The creator of classic BBC spy series Spooks has said there is “a very big argument” for bringing the show back.
Speaking exclusively to RadioTimes.com, David Wolstencroft suggested that any revival of the MI5 thriller would have to be more diverse both in front of and behind the camera – and that stories might be less London-centric.
“I would make a very big argument for bringing the show back, frankly, even with a new younger writing team,” said Wolstencroft, who originally launched in Spooks in 2002.
“I think we would have a greater racial diversity in the cast. I would want more women writing it and directing it– it was quite a male-heavy show. It’s just the way that everything fell at the time.
“The stories would come from different places, and maybe would be outside London. It would be more distributed across the nation.”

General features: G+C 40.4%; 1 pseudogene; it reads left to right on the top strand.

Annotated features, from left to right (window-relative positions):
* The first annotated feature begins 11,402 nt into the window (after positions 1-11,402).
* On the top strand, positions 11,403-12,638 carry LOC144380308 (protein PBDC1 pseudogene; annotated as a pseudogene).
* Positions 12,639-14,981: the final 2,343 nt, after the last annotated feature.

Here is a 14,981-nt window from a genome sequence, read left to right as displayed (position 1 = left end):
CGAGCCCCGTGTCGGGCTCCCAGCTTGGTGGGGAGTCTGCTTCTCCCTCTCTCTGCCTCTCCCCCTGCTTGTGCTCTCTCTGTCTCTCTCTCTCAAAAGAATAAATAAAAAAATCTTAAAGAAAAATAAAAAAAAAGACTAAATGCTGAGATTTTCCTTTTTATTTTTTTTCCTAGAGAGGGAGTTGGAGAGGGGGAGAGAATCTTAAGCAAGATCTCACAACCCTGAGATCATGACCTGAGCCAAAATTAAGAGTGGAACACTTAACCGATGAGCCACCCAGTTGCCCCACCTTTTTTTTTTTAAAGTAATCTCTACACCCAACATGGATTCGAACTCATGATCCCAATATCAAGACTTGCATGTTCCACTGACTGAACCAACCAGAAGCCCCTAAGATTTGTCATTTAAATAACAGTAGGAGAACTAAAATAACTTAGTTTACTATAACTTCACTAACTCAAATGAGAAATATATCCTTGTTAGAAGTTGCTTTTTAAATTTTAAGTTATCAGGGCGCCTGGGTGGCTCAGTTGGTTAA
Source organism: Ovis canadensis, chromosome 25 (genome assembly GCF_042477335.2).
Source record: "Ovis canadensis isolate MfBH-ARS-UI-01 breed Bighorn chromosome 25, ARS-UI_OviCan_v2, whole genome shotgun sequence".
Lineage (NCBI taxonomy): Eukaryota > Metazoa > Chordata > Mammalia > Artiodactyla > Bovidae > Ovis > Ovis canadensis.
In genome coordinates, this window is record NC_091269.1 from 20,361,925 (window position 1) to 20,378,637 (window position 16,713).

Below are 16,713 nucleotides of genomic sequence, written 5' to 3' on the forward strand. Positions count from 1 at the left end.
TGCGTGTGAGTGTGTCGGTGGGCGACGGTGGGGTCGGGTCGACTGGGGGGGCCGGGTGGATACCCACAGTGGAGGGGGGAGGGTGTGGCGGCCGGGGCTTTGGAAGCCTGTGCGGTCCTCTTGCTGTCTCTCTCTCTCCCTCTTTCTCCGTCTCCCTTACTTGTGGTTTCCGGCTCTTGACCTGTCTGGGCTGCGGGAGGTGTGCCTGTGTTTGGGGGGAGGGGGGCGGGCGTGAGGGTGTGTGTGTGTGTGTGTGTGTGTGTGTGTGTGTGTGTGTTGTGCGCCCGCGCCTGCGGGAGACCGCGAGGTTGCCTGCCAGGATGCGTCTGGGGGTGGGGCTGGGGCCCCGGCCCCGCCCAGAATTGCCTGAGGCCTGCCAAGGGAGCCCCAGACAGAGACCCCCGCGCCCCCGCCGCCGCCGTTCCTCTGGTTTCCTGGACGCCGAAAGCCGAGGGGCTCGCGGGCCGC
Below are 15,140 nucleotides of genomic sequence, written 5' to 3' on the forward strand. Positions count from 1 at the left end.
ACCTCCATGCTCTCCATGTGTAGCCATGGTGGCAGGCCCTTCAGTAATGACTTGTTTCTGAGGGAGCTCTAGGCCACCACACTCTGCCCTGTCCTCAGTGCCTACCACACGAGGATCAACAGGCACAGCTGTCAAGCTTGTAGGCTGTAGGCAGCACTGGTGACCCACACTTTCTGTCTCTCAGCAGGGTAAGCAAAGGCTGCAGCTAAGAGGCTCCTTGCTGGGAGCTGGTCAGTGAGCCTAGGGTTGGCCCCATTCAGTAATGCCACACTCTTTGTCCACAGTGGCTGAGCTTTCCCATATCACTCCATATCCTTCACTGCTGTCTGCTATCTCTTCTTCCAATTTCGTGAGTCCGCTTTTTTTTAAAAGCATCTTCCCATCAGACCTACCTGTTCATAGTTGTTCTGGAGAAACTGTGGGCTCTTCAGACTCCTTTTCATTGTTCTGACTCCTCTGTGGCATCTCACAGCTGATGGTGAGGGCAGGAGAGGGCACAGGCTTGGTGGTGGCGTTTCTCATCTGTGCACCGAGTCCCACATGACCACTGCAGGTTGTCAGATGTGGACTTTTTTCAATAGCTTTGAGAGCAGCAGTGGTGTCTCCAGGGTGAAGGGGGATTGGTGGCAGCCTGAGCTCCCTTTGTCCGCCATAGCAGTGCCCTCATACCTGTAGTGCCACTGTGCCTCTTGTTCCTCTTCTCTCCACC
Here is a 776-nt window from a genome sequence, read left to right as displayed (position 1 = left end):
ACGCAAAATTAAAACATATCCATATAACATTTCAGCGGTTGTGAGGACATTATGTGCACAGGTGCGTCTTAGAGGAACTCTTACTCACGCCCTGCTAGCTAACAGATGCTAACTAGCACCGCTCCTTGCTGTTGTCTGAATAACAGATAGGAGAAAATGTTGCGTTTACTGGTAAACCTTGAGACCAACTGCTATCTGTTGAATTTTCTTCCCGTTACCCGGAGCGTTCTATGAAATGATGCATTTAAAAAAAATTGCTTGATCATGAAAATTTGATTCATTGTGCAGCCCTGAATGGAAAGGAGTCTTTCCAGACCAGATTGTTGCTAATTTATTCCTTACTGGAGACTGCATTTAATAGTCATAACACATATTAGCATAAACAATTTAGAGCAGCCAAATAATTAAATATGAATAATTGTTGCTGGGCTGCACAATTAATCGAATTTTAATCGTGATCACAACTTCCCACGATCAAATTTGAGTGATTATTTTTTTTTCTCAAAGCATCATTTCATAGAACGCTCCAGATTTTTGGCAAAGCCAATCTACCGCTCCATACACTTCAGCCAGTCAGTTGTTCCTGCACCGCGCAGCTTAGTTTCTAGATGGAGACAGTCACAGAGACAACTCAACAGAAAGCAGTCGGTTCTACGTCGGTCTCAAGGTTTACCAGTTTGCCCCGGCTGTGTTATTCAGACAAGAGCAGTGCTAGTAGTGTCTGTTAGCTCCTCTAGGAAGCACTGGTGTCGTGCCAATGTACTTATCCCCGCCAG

Spanning 10 series that aired on BBC One between 2002 and 2011, plus a spin-off feature film in 2015, Spooks followed a team of MI5 agents operating out of The Grid, offices based in the agency’s Thames House HQ.
Originally fronted by Matthew Macfadyen, Keeley Hawes and David Oyelowo, the series’ cast later featured the likes of Miranda Raison, Hermione Norris and Richard Armitage.
“These characters would perhaps have more different allegiances [today] and different expectations of what the government could do,” Wolstencroft said of a revived series.
“The stakes would be even higher, I would say. I think the mix would be different, and the feel would be different, but the ambition would stay the same – if not greater.”
A new series of Spooks that introduced a new cast while also featuring appearances from old favourites – at least those who survived the original run – like Harry Pearce (Peter Firth), Tom Quinn (Macfadyen) and Zoe Reynolds (Hawes)? Sign us up!
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